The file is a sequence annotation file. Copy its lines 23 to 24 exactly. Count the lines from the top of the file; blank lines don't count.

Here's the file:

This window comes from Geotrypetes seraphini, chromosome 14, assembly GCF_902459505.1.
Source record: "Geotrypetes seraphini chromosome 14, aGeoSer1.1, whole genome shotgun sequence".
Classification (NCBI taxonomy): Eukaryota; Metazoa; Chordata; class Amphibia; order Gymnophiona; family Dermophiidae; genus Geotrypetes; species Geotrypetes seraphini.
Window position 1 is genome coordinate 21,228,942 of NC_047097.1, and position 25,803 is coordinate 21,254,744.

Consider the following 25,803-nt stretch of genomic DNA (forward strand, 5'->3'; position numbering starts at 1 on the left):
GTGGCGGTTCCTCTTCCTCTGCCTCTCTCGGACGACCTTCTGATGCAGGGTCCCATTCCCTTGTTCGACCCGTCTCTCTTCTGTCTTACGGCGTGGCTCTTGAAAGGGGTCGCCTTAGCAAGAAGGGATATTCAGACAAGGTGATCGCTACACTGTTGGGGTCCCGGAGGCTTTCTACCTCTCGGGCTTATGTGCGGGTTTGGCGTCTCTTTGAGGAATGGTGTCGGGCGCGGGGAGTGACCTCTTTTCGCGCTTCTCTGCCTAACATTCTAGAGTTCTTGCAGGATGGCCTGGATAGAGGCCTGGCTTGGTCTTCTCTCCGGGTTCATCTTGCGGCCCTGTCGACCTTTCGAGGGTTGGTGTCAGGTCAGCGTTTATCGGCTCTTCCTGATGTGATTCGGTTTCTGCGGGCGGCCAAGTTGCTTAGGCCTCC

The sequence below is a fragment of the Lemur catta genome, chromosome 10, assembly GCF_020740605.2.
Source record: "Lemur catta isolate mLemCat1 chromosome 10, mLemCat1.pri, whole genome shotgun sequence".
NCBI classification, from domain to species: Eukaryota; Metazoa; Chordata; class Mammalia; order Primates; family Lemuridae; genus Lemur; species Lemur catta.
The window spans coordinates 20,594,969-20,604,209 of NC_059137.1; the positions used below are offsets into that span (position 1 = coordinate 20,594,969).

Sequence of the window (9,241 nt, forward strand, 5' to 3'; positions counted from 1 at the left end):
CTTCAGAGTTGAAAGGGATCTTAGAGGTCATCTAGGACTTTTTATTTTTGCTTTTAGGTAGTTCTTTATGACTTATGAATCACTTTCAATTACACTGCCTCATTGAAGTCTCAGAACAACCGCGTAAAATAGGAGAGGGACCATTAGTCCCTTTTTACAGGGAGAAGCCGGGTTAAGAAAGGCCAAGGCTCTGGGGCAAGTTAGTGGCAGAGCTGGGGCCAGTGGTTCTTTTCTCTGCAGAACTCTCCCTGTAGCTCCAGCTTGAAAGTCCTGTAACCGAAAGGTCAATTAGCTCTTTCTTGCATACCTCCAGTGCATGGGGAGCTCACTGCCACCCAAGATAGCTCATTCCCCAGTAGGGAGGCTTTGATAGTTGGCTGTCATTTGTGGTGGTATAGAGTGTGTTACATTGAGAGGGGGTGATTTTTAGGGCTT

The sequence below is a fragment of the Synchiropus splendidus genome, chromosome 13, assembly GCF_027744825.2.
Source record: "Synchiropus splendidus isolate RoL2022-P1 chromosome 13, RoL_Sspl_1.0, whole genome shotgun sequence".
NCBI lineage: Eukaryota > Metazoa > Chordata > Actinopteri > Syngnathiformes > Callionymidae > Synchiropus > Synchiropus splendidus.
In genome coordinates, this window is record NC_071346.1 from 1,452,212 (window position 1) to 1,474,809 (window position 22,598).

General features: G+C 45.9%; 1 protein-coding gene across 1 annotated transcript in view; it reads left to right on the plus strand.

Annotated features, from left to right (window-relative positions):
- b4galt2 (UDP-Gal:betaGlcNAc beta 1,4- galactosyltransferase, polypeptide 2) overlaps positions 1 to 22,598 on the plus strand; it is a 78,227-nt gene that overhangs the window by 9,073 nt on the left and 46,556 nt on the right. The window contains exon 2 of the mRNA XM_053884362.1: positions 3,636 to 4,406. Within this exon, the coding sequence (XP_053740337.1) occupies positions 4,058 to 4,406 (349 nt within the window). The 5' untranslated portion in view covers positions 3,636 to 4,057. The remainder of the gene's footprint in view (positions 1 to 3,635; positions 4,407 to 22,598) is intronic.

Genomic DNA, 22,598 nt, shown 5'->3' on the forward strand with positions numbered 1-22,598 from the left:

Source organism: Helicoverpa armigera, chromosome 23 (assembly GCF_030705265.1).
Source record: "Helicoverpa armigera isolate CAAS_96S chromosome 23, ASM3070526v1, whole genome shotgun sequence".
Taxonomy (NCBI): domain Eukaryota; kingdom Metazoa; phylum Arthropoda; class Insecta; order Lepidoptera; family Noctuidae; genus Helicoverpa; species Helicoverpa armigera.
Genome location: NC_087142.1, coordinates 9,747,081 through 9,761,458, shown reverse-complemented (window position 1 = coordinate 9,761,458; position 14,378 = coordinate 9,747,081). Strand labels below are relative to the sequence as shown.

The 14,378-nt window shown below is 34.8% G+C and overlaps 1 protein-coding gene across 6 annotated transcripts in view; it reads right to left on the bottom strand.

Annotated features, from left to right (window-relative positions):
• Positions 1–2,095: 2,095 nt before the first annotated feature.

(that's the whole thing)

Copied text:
Taxonomy (NCBI): domain Eukaryota; kingdom Metazoa; phylum Arthropoda; class Insecta; order Lepidoptera; family Noctuidae; genus Helicoverpa; species Helicoverpa armigera.
Genome location: NC_087142.1, coordinates 9,747,081 through 9,761,458, shown reverse-complemented (window position 1 = coordinate 9,761,458; position 14,378 = coordinate 9,747,081). Strand labels below are relative to the sequence as shown.